A colleague also in attendance that evening looked at me and laughed. “You’re very smiley right now,” she said. She said a lot of other things, too. In a rush I couldn’t quite follow, her teeth flashing like Farrah Fawcett’s back in the day. Turned out she’d just tried the Confidence puck (now called Energy). Finally, I vaped some Contentment -- aka beta-caryophyllene, also present in cloves and black pepper. My torso and limbs promptly stopped pulsating; a gentle warmth spread through them, and a sense of peace overtook me. I wasn’t baked... I was content. Or at least I felt like I was.
Was all this actually happening, or was I under the influence of brand-name suggestion? I couldn’t say for sure; all I could say was that I felt a hell of a lot better than I usually do, sober or high. I arrived around 10pm at the nearby home of a friend whose guest room I was crashing in; the night air was chilly, but I was still warm. I wound up taking a moonlit walk around the block. It was the closest I’ve ever come to mountain living.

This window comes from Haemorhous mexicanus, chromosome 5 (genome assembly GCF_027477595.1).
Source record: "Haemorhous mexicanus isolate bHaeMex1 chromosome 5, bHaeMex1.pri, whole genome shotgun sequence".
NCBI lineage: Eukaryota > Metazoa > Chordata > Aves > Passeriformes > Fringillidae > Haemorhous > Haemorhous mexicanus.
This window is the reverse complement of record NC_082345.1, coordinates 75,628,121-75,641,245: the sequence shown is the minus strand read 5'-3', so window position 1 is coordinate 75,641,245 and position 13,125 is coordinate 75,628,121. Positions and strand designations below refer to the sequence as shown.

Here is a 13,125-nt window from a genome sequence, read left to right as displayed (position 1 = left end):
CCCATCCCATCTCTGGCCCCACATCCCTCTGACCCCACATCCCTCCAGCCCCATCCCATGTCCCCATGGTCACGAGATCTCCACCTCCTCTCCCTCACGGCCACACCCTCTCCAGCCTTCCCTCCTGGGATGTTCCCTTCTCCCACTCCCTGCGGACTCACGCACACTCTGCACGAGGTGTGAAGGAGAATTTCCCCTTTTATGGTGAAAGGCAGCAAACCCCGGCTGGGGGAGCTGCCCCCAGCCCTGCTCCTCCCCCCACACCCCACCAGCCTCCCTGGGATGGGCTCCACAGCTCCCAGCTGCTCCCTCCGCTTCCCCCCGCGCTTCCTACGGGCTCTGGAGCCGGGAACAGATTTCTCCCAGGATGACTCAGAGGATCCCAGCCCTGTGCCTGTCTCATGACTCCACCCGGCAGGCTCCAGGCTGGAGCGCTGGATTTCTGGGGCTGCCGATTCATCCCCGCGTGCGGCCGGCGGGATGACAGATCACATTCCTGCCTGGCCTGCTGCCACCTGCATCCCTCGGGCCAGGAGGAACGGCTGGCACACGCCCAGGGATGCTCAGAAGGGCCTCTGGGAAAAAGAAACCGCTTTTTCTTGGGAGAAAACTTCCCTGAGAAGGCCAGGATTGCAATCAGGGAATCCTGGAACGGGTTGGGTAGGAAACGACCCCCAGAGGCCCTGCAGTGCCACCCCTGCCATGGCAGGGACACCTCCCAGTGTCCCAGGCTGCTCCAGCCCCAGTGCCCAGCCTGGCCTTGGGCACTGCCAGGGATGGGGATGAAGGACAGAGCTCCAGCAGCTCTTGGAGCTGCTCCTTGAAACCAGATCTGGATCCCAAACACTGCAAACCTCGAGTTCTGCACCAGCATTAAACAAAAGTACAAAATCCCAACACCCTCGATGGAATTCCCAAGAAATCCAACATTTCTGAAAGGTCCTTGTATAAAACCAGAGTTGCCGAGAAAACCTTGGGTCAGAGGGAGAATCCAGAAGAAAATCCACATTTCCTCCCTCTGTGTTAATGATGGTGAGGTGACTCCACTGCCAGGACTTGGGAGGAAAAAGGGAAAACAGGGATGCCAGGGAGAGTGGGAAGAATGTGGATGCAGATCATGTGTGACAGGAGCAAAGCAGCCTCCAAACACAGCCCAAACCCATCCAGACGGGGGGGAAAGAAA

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Ruth Tobias fully expects to get an earful from the peanut gallery for this one. Go on and give it to her @Denveater.